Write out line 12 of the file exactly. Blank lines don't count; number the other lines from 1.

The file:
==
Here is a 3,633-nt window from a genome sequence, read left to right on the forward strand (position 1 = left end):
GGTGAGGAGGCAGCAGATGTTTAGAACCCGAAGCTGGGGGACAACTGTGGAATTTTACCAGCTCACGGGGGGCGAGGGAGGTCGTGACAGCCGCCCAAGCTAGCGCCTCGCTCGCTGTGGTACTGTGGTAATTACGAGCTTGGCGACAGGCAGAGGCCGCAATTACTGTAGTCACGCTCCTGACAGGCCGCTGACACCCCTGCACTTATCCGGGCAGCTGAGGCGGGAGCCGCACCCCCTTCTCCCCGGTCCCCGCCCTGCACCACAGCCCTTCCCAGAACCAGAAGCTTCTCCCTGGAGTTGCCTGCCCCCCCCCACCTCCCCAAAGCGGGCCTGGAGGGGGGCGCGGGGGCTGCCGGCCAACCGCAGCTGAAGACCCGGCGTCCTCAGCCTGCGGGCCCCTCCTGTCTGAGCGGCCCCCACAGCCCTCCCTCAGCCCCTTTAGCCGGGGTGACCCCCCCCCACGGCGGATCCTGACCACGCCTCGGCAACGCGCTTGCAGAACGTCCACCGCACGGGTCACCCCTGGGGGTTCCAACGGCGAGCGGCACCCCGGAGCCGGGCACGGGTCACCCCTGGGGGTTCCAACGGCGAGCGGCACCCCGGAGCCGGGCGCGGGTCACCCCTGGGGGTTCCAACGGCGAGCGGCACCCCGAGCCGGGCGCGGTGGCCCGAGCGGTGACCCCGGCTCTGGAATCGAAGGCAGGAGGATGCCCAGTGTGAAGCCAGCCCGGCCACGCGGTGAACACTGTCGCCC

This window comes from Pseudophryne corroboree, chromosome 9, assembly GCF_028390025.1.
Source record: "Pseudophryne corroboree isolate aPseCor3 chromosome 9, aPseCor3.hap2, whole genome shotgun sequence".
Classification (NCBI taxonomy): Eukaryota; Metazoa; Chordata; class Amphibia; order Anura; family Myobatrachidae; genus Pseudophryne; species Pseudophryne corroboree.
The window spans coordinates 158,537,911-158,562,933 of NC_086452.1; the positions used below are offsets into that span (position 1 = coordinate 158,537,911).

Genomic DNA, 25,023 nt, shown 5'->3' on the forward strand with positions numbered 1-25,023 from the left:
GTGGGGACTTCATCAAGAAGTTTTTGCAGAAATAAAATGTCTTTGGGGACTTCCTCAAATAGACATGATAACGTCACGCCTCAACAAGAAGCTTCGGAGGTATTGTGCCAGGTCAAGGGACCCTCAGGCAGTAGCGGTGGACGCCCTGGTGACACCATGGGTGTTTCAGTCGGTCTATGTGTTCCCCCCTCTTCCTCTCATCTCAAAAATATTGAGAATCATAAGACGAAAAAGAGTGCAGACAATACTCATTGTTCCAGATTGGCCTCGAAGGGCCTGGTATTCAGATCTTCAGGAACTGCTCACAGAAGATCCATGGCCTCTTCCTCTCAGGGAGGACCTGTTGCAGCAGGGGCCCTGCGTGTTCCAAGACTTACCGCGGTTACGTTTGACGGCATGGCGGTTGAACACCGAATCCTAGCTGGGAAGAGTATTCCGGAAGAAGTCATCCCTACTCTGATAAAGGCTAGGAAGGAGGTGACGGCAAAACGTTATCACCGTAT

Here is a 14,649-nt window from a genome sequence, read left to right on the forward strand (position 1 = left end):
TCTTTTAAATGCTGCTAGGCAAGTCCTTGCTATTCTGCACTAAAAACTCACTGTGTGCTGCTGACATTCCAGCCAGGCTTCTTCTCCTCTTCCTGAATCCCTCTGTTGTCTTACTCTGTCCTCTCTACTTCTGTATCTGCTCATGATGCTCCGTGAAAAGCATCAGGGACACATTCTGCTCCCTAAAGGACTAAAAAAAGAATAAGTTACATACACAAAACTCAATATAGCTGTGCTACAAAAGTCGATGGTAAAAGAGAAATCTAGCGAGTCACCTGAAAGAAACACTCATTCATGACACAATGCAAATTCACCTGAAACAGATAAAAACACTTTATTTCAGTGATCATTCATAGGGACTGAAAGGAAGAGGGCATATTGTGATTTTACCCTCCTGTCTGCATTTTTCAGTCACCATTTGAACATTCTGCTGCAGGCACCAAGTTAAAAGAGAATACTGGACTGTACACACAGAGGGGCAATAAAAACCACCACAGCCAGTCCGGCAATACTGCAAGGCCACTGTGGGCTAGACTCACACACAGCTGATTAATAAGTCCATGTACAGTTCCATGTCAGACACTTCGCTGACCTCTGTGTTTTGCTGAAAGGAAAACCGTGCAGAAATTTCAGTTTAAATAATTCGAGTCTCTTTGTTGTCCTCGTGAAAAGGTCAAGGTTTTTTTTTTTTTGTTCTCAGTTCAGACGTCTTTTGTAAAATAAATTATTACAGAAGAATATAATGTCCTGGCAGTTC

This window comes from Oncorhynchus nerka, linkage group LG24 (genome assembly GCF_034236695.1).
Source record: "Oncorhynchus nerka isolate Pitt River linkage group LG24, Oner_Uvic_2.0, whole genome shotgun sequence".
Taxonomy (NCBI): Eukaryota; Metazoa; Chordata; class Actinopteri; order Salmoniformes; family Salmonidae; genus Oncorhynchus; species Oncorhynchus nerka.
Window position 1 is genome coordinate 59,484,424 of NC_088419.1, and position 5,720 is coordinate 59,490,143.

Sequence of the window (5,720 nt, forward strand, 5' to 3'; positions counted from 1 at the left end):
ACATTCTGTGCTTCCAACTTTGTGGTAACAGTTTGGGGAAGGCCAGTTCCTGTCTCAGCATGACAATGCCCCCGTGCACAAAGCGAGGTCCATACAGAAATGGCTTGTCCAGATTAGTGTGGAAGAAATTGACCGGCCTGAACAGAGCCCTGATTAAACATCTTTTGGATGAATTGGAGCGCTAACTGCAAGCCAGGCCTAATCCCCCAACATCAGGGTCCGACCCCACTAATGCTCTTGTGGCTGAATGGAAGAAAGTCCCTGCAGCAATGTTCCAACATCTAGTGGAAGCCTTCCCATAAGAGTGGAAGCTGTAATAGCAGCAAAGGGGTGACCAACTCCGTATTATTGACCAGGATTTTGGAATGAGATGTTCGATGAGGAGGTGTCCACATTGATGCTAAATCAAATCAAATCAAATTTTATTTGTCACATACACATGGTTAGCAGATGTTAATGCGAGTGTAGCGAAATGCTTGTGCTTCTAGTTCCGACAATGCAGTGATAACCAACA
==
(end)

Source record: "Oncorhynchus nerka isolate Pitt River linkage group LG24, Oner_Uvic_2.0, whole genome shotgun sequence".